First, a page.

AMD vs Intel Intel continues to paint AMD as an annoying, over zealous whiner, as the two companies' anti-trust battle makes its protracted way to court.
At present, Intel and AMD are arguing over who should be interviewed for this case. AMD wants to depose 206 executives from Intel and then 280 more people from the chipmakers' customers. In its most recent filing issued last week, Intel portrays this number of interviews as excessive and not terribly helpful for the matters at hand. AMD is most concerned over Intel's pricing practices and discounts, and only a "few individuals" would be involved in such decisions, according to Intel.
Both sides have embraced rhetoric in their filings, as is the nature of such ordeals. And, Intel's latest filing injects a few more choice phrases into the mix.
For example, Intel describes AMD's demands as a "worldwide discovery crusade" and says AMD is engaged in a "scorched earth deposition plan."
Clearly, the Intel attorneys were feeling the vibe when they penned the latest filing.
"Given that AMD's allegations regarding Intel's 'technical exclusionary conduct' do not amount even to a molehill, AMD's demand for a mountain of depositions in this area should not be countenanced," Intel said in the filing.
AMD continues to allege that Intel used its market dominance and deep pockets to keep some PC and server makers on the Intel-only track, while also encouraging other vendors who used AMD chips to scale back their plans for products based on those chips.
Intel argues that such claims are incorrect for a number of reasons.
"The 'payments' and 'bribes' turn out to be no more than discounts granted to win profitable sales, and are the types of discounts or payments that AMD itself routinely offers to customers," Intel said.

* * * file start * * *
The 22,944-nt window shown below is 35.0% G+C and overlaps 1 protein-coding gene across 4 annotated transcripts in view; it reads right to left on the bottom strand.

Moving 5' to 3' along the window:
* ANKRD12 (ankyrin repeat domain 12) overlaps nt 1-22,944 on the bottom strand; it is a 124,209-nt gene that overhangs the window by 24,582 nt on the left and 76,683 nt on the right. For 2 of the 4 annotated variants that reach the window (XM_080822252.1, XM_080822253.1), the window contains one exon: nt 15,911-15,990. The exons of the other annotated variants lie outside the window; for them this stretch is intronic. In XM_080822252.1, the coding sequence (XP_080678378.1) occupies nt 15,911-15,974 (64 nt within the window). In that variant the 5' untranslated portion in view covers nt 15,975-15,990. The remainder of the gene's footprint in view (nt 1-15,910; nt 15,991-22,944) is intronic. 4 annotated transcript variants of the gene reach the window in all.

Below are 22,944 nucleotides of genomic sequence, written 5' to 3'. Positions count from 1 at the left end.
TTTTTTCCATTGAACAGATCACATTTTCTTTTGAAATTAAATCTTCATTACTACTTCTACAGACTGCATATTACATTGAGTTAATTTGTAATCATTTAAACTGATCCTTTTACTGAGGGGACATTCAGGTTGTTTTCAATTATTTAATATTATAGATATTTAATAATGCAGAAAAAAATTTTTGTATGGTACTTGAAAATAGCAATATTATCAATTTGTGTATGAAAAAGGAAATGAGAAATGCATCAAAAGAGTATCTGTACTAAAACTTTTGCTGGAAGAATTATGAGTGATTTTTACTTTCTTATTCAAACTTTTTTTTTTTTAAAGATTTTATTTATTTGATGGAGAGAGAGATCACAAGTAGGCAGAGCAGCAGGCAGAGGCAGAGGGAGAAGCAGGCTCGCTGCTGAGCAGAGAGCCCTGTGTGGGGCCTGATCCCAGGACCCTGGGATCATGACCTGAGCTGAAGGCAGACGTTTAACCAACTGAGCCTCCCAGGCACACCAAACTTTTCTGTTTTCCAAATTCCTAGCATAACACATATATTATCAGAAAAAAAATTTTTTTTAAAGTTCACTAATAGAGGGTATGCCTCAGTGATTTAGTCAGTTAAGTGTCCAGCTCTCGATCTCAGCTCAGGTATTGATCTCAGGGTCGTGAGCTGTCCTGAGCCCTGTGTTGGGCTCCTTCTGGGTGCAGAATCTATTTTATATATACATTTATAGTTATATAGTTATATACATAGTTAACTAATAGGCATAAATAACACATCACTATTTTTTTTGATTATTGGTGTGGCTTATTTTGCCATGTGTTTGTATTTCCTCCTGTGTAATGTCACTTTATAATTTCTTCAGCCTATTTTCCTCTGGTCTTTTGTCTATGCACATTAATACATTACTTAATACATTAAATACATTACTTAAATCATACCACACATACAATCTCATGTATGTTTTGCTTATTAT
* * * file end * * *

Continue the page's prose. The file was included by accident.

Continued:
In addition, AMD did remarkably well in the server chip market when it had a dominant product, enjoying "phenomenal, explosive growth," even while Intel's alleged misconduct was said to be taking place.
Intel's latest filing does address these "bribery" charges on a case by case basis, looking at relationships with the likes of IBM, HP, Dell and Acer. Sadly, those sections of the filing are almost completely censored.
Later on in the filing, Intel dismisses AMD's claims of market dominance abuse in the compiler and standards setting fields. Intel argues that its compiler business is so small as to be near inconsequential and that there is no evidence of it wielding unfair amounts of power in the standards game.
Intel also went at AMD's charges of misconduct around a deal with Skype. AMD has said that machines based on Intel chips were able to do more with the VoIP application. Intel countered this by saying that it's a natural part of doing business for one vendor to reward another with some technical edges after receiving a substantial investment.
All told, Intel has produced about 100m pages of documents.
A judge is set to hold a hearing next month to figure out how the deposition festivities should proceed.
Those of you with a lot of time and 1.5MB to spare can read Intel's latest filing here in PDF. ®